A HIGHER intake of fruit and vegetables is linked to a reduced risk of diseases such as cancer and cardiovascular disease. We know these foods are good for us, so why are so many of us vegetable dodgers? With recent advice suggesting we should aim to eat seven to 10 portions of vegetables and fruit a day, and a shocking 82 per cent of adults in Northern Ireland failing to reach their basic five-a-day, isn’t it time we made some changes for the good of our health?
If you don’t like your vegetables then try different ones. With varieties in taste, textures and colours, there is bound to be at least a few that you will enjoy. As people improve their nutritional intake, their palate tends to change and they start to enjoy foods they otherwise avoided. Steamed green veg are transformed with a drizzle of olive oil and a pinch of sea salt and roasting vegetables makes them so much tastier.
:: What is a portion?
An easy guide is to think of one portion as the size of your fist. That’s about the size of an apple, pear or carrot, or a cupful of peas, broccoli or berries.
:: Simple ways to eat more fruit and vegetables
– Start at breakfast. Slice a banana on to your toast, add some berries to your cereal, or try some fruit and yoghurt for a light breakfast.
– Don’t ignore the fruit bowl as you pass it on your way out the door. Pick one or two pieces of fruit from it to snack on later in the day.
– Chop a few carrots, peppers or celery sticks to keep in the fridge for a snack with some houmous.
– It is easy to add some extra veg at lunchtime. A bowl of soup with your usual sandwich, a vegetable-packed super salad, or just handful of cherry tomatoes with your usual lunch will do.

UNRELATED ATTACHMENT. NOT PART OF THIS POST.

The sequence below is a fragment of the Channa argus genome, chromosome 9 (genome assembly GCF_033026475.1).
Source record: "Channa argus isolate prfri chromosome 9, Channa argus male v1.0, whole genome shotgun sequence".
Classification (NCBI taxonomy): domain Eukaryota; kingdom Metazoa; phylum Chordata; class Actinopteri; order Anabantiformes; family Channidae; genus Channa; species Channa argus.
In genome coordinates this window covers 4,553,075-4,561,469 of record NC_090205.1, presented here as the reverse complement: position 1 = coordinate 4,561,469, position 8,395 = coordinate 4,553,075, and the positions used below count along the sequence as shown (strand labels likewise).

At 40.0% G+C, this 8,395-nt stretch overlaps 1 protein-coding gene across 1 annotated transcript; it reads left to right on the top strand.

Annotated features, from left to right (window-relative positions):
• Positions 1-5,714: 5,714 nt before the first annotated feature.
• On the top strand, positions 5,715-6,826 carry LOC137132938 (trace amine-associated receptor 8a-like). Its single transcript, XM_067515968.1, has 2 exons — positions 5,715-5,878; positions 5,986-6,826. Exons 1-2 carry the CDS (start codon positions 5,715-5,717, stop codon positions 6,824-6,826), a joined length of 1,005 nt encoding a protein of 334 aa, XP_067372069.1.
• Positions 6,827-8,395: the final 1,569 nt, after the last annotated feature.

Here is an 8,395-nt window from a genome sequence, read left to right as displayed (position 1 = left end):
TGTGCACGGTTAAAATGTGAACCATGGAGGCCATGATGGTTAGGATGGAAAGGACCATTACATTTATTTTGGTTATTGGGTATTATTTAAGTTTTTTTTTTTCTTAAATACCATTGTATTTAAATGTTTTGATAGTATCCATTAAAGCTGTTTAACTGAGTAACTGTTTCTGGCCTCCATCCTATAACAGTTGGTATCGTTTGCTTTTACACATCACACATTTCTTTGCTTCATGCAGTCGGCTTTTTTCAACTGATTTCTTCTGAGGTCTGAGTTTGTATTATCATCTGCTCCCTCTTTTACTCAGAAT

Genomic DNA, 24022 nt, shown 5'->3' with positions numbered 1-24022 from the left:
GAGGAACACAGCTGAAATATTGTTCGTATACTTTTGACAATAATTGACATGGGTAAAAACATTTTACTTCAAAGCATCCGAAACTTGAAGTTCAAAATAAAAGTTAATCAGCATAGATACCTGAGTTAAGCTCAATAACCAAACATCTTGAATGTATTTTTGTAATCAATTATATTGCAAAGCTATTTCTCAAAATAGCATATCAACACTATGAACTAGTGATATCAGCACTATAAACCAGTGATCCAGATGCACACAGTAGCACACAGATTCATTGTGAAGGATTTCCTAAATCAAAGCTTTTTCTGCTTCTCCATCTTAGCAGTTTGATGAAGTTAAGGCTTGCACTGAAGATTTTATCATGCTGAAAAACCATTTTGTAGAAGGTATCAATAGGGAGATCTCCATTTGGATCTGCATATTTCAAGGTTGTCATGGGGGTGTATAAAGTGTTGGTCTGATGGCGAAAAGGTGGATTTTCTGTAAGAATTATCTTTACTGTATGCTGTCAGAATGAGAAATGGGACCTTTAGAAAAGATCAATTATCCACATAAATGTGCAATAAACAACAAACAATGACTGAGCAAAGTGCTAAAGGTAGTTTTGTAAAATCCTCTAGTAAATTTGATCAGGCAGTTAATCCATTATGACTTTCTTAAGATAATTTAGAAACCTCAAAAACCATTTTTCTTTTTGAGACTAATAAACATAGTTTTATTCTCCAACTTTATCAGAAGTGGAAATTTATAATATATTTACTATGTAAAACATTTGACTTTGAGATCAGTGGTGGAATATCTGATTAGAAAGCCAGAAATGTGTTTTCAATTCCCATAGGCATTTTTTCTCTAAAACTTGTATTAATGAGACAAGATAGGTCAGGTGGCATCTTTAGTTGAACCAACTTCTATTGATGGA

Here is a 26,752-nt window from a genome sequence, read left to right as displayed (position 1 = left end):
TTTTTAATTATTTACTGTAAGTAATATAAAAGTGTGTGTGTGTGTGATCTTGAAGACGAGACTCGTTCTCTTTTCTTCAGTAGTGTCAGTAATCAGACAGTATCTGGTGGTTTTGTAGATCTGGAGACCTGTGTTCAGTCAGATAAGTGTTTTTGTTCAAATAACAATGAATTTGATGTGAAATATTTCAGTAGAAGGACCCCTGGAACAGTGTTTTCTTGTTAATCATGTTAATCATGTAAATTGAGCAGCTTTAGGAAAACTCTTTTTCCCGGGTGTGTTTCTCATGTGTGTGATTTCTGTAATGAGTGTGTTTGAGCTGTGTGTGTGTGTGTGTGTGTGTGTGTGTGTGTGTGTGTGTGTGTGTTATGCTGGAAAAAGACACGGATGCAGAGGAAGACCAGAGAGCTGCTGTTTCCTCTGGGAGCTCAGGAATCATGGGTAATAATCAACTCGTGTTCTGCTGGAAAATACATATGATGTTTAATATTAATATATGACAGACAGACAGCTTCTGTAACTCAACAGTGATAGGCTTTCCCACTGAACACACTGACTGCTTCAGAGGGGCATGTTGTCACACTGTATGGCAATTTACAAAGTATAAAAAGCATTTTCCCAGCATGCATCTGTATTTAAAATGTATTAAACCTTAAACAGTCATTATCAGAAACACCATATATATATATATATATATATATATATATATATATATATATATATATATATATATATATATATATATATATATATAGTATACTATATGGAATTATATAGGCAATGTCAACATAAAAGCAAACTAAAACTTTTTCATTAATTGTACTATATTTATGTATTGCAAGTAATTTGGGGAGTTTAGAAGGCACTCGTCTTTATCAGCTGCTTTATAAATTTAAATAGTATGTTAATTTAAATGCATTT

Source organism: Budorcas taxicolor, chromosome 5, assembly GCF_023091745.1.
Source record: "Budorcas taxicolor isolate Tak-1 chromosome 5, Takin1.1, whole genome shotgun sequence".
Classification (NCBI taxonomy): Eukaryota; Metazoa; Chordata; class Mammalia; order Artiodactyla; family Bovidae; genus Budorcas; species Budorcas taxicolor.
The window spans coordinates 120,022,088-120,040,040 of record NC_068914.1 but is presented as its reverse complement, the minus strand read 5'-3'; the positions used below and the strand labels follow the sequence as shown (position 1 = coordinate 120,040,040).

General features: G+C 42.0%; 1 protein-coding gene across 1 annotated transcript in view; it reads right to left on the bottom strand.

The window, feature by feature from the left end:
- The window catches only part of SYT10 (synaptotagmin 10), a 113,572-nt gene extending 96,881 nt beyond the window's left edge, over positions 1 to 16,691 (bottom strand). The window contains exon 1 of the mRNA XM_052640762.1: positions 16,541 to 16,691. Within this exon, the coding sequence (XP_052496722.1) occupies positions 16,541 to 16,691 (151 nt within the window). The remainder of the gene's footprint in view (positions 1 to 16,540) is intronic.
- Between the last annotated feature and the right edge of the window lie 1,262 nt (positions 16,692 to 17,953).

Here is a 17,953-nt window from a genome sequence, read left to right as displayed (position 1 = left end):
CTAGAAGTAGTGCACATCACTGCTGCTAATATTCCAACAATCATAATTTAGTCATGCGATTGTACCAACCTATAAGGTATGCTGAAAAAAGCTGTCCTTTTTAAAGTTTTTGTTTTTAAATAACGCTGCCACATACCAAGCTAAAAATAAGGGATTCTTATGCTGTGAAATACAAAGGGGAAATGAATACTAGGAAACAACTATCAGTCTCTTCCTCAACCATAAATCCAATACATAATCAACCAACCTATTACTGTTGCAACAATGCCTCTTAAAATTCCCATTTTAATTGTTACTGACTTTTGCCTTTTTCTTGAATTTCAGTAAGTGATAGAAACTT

– Ideally we should be aiming for two portions (about half our plate) of veg with dinner. If this sounds too daunting, then just make your portion sizes ever so slightly bigger. It all adds up.
– Instead of thinking about a couple of portions of vegetables plonked on the side of your plate, think of adding more to dishes like curries, chilli and Bolognese. Add some cauliflower and spinach to your usual curry recipe, some grated carrot to chilli (you won’t even know it’s there), or pack your Bolognese with extra peppers and an extra half an onion.
– Check out the frozen food aisle of your supermarket. You will find a few ideas there that go way beyond just a bag of frozen peas. There’s frozen vegetables to stir-fry, for steaming, or roasting veg mixes. I always have some frozen berries in my basket as they are packed with phytonutrients and are a fantastic source of antioxidants.
– Look out for some creative new ways to eat more vegetables. With cauliflower ‘rice’, courgette ‘noodles’ and butternut squash ‘lasagne’ making trends, these new creations are simple ideas to eat more veg.
– Eat a brassica vegetable every day. The phytochemicals found in these sulphur-rich vegetables have been linked to reduction in cancer risk far and above other vegetables. With a wide variety of vegetables in this group, you can choose from broccoli, cabbage, cauliflower, Brussels sprouts, kale, pak choi, rocket, watercress, rocket, purple sprouting…
– Eat a rainbow. The more colourful our palate of fruit and veg, the more nutrition we pack into our diet.
If you are already reaching your five-a-day target, then remember that current thinking is that we should aim for five portions of vegetables and two of fruit a day, so set your target a little higher and keep up the good work.
This article first appeared in The Irish News on 24th February 2018.